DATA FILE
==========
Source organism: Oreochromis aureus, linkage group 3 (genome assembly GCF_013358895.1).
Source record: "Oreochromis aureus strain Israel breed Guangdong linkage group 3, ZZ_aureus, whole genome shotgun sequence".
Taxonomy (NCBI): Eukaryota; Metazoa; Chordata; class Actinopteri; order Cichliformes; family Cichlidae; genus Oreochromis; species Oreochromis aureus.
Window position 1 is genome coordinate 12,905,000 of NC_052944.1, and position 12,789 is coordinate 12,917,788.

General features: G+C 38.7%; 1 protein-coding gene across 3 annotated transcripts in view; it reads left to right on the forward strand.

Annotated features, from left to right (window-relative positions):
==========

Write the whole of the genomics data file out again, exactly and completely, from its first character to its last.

Source organism: Oreochromis aureus, linkage group 3 (genome assembly GCF_013358895.1).
Source record: "Oreochromis aureus strain Israel breed Guangdong linkage group 3, ZZ_aureus, whole genome shotgun sequence".
Taxonomy (NCBI): Eukaryota; Metazoa; Chordata; class Actinopteri; order Cichliformes; family Cichlidae; genus Oreochromis; species Oreochromis aureus.
Window position 1 is genome coordinate 12,905,000 of NC_052944.1, and position 12,789 is coordinate 12,917,788.

General features: G+C 38.7%; 1 protein-coding gene across 3 annotated transcripts in view; it reads left to right on the forward strand.

Annotated features, from left to right (window-relative positions):